The week George Zimmerman was acquitted in the death of Trayvon Martin I was in the hospital tending to my new son, born on July 11. His birth was a joyous occasion. Needless to say, the trial result put a damper on the moment, as justice was yet again denied to a family who also had a son. Here was my immediate reaction, reflected in a posting on Facebook:

“Very few things would get me down the week my son is born … but a Florida jury’s wrongheaded affirmation that his life is somehow inherently more valued and precious than that of an African American boy born the same week deeply depresses me. God help us to see the error of our ways.”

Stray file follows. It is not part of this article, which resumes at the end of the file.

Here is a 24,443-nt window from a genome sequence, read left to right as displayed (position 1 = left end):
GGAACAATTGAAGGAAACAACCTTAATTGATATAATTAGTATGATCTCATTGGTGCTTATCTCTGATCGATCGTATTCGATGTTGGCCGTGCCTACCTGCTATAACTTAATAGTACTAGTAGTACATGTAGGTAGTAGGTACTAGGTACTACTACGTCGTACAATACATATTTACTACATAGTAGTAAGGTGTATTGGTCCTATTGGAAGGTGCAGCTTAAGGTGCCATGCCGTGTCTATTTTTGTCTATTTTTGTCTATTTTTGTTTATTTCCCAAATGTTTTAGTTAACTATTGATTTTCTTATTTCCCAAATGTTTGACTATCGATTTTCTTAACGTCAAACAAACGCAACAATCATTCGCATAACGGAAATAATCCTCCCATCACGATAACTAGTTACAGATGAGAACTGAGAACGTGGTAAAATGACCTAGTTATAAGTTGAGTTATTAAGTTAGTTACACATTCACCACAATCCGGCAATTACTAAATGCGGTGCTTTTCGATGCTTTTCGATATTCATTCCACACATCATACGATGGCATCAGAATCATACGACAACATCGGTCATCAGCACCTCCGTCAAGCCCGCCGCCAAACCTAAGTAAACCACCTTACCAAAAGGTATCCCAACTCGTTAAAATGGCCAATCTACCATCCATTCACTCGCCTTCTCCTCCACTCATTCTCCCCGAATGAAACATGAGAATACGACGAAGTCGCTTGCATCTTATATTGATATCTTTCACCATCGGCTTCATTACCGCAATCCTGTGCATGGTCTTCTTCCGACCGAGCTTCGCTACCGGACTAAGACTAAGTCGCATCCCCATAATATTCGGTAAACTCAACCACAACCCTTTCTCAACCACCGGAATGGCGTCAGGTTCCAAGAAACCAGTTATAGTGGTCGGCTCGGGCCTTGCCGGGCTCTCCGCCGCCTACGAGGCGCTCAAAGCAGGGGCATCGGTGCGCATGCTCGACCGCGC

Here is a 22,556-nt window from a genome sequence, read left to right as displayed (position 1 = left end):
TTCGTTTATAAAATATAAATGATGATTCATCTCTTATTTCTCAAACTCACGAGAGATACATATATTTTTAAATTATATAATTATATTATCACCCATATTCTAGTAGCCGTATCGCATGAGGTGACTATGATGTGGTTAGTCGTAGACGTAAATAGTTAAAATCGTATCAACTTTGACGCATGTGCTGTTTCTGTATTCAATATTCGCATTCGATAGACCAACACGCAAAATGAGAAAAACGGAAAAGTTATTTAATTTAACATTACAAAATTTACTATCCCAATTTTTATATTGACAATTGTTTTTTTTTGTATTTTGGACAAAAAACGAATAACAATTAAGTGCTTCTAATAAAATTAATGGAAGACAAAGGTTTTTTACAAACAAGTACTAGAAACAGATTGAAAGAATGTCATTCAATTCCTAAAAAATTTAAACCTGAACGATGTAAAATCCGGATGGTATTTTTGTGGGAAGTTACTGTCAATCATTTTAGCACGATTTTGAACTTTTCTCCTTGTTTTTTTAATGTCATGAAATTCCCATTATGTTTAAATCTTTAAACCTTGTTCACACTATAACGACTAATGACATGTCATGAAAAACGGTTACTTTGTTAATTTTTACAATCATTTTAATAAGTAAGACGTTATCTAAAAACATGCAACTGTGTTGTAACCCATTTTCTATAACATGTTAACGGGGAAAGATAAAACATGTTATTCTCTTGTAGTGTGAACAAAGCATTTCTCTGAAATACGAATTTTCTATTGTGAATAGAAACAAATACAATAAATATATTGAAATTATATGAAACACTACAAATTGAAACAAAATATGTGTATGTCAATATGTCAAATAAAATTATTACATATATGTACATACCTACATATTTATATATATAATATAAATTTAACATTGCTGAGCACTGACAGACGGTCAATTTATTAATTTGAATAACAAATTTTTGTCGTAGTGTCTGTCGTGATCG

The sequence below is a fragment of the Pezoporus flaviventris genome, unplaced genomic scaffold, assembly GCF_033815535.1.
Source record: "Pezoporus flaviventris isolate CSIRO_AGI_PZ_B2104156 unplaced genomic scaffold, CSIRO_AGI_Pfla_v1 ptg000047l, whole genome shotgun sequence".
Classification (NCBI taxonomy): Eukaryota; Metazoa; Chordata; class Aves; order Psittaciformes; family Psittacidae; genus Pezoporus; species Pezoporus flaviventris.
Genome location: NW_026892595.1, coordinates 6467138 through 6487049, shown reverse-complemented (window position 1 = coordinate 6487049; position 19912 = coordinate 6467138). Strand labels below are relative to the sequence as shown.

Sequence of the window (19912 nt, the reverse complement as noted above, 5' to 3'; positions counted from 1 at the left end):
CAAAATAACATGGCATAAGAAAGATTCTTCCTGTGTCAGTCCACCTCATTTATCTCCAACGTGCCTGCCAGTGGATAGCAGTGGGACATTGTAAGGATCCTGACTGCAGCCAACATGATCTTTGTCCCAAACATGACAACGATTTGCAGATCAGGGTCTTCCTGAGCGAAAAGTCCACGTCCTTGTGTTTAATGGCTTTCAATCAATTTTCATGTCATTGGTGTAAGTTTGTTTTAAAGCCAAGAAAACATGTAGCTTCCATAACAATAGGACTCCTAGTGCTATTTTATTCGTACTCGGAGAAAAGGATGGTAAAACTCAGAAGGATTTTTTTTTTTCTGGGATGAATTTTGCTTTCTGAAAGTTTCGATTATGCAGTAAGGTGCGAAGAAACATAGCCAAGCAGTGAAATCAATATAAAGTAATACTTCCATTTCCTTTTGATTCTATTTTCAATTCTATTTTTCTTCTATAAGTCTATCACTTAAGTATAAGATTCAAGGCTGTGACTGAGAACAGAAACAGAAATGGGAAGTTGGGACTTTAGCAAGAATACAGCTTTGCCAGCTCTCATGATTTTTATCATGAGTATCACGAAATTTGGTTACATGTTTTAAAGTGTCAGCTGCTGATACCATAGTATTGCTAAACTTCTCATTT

I don’t have time to write a fuller commentary right now. But many other thoughtful people have, placing the acquittal into a deep historical perspective. I encourage readers to consider how, as Robin D.G. Kelley suggests, that this is not an example of the system failing, but of the system working. Our system is designed to marginalize certain individuals based upon race (as well as gender, legal status, ethnicity, etc.). That is the lesson of history, whether it is the late 19th century reaction to Reconstruction or the late 20th century reaction to the civil rights movement.
For more historical perspectives, I also would recommend Peniel Joseph’s commentary and others on the W.E.B. Du Bois Institute’s web site.